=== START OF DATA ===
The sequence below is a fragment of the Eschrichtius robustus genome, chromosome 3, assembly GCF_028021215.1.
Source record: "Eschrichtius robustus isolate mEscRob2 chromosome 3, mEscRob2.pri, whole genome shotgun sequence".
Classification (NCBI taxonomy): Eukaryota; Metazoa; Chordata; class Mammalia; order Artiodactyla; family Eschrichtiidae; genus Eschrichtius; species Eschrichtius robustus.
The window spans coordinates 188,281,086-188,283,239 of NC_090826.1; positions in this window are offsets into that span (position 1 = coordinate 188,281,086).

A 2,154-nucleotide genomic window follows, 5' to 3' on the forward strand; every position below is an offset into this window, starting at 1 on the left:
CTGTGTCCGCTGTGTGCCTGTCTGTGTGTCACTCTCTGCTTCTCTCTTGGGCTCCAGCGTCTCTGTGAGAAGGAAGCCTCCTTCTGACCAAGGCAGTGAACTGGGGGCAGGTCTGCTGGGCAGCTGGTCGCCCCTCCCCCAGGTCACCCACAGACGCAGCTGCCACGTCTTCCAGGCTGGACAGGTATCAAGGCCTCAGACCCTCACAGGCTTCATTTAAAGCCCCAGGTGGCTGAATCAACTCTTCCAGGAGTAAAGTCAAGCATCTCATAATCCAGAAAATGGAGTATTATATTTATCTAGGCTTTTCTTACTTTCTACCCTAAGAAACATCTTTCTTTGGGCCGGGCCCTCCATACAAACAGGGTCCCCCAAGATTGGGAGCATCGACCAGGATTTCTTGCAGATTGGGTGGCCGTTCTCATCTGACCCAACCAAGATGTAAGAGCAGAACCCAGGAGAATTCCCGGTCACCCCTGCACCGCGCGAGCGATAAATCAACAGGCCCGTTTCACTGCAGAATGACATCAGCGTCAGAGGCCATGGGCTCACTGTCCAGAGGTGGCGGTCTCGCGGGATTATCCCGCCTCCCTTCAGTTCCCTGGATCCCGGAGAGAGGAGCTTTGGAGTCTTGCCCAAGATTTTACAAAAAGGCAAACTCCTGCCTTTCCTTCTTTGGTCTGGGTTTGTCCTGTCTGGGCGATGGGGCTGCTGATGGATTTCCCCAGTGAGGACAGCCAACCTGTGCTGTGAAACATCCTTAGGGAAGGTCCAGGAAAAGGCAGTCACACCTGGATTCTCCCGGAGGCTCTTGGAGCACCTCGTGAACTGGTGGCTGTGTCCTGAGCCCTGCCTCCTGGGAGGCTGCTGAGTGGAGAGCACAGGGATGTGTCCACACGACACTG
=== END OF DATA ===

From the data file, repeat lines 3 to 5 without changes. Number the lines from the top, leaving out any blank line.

Classification (NCBI taxonomy): Eukaryota; Metazoa; Chordata; class Mammalia; order Artiodactyla; family Eschrichtiidae; genus Eschrichtius; species Eschrichtius robustus.
The window spans coordinates 188,281,086-188,283,239 of NC_090826.1; positions in this window are offsets into that span (position 1 = coordinate 188,281,086).

A 2,154-nucleotide genomic window follows, 5' to 3' on the forward strand; every position below is an offset into this window, starting at 1 on the left: